Kissing can be a beautiful and passionate way to connect with your partner, but it also comes with a few hidden risks. Like sex, kissing can cause the spread of certain viruses and bacteria, and that is why there are certain times you should avoid puckering up. Consider the following:
The risks of mononucleosis. Did you know that mono (short for mononucleosis) is caused by a virus that is related to the herpes virus? It is known as the Epstein-Barr virus (EBV), and once contracted it can lead to “the kissing disease,” aka mono. Mono is a highly contagious infection that can be spread through avenues other than kissing as well: If you share straws, utensils, bedding, makeup, or other personal items with someone infected with mono, you could also become infected. And, people with mono often don’t realize right away that they have it. Symptoms of mono include: swollen lymph nodes, fever, fatigue, and sore throat. If you or your loved one has been diagnosed with mono, it’s very important to make sure that you do everything you can to avoid spreading the virus. That includes avoiding kissing…and maybe even avoiding sex. A 2006 study from the University of Edinburgh found that the Epstein-Barr virus could be spread during sexual intercourse and, like other sexually transmitted diseases, the risks could be cut down through the use of condoms. However, as with other STDs, condoms cannot protect you 100 percent, so it is a good idea to ask your doctor first to get the go-ahead.
The spread of herpes. Herpes can be spread through oral contact, including kissing and oral sex. There are two types of herpes, HSV-1 (oral herpes) and HSV-2 (genital herpes). Oral herpes are more commonly known as cold sores (and around 70 percent of Americans have them), and although it is possible for HSV-1 to spread to the genitals through oral sex, it is more commonly HSV-2 that is spread during sexual contact. A hundred million Americans have oral herpes, and while the sores are uncomfortable and unpleasant, they are not life-threatening. You can avoid spreading HSV-1 to your partner by not kissing or performing oral sex while you have a cold sore; however, keep in mind, you can still spread both HSV-1 and HSV-2 to your partner even when you aren’t having an outbreak. Talk to your doctor about ways you can cut down on your risk and stay safe while enjoying kissing and other activities with your partner.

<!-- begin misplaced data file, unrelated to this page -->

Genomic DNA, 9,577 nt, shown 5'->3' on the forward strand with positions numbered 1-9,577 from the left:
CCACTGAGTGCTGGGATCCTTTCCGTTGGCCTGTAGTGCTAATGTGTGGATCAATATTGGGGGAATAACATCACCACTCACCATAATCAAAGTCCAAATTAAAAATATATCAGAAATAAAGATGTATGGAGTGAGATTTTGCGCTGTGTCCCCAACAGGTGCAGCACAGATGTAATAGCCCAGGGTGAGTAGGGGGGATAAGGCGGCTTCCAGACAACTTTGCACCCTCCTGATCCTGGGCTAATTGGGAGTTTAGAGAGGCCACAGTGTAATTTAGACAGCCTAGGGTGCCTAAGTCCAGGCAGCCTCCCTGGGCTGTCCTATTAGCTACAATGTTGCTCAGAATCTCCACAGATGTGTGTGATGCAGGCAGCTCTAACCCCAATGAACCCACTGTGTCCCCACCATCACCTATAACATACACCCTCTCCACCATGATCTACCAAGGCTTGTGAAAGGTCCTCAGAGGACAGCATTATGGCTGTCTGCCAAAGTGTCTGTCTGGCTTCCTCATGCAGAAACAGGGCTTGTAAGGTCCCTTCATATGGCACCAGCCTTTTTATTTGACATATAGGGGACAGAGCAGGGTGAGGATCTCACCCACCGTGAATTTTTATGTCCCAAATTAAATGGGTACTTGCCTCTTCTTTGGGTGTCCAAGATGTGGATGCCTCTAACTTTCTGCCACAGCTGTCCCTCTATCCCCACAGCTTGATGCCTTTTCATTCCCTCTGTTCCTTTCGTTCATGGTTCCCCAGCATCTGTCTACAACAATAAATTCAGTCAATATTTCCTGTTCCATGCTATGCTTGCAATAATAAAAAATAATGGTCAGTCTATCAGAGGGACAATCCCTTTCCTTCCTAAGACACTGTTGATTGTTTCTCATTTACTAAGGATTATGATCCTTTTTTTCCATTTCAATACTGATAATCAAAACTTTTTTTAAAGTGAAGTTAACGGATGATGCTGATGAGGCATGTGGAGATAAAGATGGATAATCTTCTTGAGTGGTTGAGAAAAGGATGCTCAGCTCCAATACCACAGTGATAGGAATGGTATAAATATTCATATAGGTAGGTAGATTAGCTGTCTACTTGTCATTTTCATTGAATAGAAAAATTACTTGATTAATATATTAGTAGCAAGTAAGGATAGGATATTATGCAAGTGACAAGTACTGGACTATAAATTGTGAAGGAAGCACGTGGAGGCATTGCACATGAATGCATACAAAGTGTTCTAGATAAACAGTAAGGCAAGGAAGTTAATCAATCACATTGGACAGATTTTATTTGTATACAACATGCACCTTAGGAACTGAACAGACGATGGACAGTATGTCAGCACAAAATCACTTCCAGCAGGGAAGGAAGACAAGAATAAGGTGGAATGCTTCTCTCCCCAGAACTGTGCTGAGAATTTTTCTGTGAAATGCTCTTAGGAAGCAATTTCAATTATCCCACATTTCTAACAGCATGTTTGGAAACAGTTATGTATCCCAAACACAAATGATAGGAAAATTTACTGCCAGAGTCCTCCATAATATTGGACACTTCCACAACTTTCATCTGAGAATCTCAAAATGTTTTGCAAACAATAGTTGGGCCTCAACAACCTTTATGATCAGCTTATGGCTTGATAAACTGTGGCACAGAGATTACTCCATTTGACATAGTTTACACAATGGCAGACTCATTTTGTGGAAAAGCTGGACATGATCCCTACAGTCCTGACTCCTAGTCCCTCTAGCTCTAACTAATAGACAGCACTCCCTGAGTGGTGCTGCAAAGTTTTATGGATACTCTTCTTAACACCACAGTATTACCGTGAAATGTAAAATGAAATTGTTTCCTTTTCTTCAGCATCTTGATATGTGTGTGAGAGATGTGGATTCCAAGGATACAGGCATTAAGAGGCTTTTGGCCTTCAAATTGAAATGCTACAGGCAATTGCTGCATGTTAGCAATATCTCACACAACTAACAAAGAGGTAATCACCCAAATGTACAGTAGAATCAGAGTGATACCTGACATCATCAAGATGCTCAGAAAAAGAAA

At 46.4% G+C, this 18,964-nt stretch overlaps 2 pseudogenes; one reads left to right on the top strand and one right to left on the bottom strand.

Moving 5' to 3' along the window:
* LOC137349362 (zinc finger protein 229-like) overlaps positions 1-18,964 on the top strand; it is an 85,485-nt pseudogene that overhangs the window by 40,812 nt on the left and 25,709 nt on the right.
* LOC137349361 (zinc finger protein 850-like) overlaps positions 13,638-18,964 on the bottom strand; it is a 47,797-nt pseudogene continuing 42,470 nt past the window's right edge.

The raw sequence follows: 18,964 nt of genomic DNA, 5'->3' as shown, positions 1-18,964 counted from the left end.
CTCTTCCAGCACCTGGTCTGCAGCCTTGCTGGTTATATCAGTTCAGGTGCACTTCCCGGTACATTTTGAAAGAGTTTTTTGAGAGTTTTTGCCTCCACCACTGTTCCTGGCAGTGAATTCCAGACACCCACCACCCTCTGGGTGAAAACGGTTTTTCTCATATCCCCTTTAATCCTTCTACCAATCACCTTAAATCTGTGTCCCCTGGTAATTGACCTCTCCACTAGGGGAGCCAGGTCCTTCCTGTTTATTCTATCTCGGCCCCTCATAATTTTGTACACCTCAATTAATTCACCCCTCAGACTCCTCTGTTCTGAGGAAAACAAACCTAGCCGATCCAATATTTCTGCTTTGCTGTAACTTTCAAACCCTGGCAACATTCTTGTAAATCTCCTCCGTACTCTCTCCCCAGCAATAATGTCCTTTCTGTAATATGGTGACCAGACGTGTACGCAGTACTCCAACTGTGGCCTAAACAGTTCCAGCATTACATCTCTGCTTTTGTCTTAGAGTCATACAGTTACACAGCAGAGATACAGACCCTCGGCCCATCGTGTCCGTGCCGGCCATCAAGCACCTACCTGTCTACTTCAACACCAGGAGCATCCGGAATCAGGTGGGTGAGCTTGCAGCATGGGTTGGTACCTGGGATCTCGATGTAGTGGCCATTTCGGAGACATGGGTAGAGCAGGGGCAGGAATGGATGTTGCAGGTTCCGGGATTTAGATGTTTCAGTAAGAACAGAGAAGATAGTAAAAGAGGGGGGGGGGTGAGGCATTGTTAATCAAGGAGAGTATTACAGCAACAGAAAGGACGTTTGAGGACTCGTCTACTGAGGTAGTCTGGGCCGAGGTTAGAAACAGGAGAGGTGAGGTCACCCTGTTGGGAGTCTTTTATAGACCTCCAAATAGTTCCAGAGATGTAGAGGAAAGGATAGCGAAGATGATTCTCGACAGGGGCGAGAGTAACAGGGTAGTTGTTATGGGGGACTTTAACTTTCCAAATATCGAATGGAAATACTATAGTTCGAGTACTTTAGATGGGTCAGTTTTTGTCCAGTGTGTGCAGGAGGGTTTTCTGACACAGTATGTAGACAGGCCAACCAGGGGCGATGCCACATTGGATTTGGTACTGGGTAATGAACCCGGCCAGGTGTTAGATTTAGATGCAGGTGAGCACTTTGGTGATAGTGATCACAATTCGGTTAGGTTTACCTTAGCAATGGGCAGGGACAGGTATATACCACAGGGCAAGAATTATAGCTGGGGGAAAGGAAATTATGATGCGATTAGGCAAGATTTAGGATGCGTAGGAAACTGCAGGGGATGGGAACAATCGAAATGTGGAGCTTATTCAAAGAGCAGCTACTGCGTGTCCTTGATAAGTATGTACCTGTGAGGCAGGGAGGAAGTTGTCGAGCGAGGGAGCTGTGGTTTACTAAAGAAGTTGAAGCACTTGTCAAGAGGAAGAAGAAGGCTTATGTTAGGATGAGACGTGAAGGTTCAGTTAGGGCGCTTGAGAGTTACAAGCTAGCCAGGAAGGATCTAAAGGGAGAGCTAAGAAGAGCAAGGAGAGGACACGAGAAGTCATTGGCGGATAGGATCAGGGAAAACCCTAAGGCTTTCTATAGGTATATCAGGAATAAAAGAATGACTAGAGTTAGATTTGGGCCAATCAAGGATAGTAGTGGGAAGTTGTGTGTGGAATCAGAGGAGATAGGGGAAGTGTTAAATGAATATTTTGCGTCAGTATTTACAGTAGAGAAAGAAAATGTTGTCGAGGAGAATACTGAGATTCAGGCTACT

Strep, flu, and the common cold. Along with herpes and mono, kissing can also spread viruses like strep throat, the flu, or the common cold. You can decrease your risk by making sure that you don’t kiss your partner when you are feeling ill and out-of-sorts, and by seeing your doctor not only when you’re sick but for annual well visits too to ensure that you are both healthy. Ultimately, kissing does come with some small risk, but provided you take precautions, there is no reason you can’t smooch the night away!
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